I am pretty much a seasonal knitter. I kind of lose interest over the summer when the idea of touching wool seems so unappealing. However, once the first touch of crispness shows up in the air, I seem to be immediately interested in knitting again. This Tweed Stitch Cowl from Churchmouse Yarns and Teas is the perfect “bridge” garment between the seasons. It’s a short cowl that hangs like a necklace and is perfect for wearing when the weather is too cool to go out just in a t-shirt, but wearing a long sleeve shirt would be too warm. It’s also a great pattern for fancy, expensive, show-off yarn too, like the Beaded Mohair and Sequins yarn from Artyarns that I used. The beads and sequins really give the cowl a nice weight as well as a sparkle and its comfortable to wear as the yarn also has some silk in it. It would also be a great project for a newbie knitter as the pattern is very simple and knits up pretty quickly.
Note: For those of you who have asked – there isn’t an online link for this pattern as it is a “Shop Pattern” and has not been formally published. You can contact them and they will mail or e-mail you a copy of the pattern. The pattern is free if you purchase yarn and $3 for just the pattern. Their phone number is 206-780-2686 and the pattern name is “Tweed Stitch Cowl”.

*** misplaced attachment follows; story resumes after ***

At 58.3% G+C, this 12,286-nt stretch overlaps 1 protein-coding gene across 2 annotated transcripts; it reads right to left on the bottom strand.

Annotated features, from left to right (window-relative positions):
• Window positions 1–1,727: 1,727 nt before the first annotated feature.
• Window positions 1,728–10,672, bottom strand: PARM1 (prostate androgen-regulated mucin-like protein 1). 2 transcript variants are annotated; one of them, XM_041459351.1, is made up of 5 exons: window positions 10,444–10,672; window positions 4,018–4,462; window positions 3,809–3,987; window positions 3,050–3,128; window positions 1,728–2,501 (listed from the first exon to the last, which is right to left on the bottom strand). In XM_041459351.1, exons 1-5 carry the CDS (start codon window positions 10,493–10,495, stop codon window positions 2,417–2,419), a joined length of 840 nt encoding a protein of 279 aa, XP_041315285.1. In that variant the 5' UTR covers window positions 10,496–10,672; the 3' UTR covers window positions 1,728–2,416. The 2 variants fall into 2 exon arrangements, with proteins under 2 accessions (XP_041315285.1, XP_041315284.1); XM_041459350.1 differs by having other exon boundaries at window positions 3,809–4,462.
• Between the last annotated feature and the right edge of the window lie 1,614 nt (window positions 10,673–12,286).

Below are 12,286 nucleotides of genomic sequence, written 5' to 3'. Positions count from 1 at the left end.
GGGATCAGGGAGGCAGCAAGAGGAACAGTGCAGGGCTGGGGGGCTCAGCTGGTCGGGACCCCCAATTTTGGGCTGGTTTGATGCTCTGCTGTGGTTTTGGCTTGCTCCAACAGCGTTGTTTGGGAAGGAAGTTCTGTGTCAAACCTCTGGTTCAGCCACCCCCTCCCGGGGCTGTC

Over the holidays last year, I was told about an unusual potluck cornbread that was filled with cranberries. I meant to try it, but never got around to it when cranberries were in the stores. When Sourdough Surprises announced that this month’s challenge would be cornbread, that holiday cornbread popped into mind.
Since cranberries still aren’t in the stores yet, I decided to use some surplus raspberries and lemon thyme from my garden to make Raspberry Thyme Cornbread. I started with a basic sourdough cornbread recipe from The Fresh Loaf as my base. The finished cornbread tastes like a cross between a not-too-sweet corn muffin and cornbread stuffing in flavor and has a finer crumb than normal cornbread. We found that we could easily eat this bread at breakfast or dinner or even as a dessert. This is a pretty decent way of using sourdough starter discard, though the flavor of the sourdough isn’t very strong. Maybe I’ll even get around to trying the cranberry version this fall!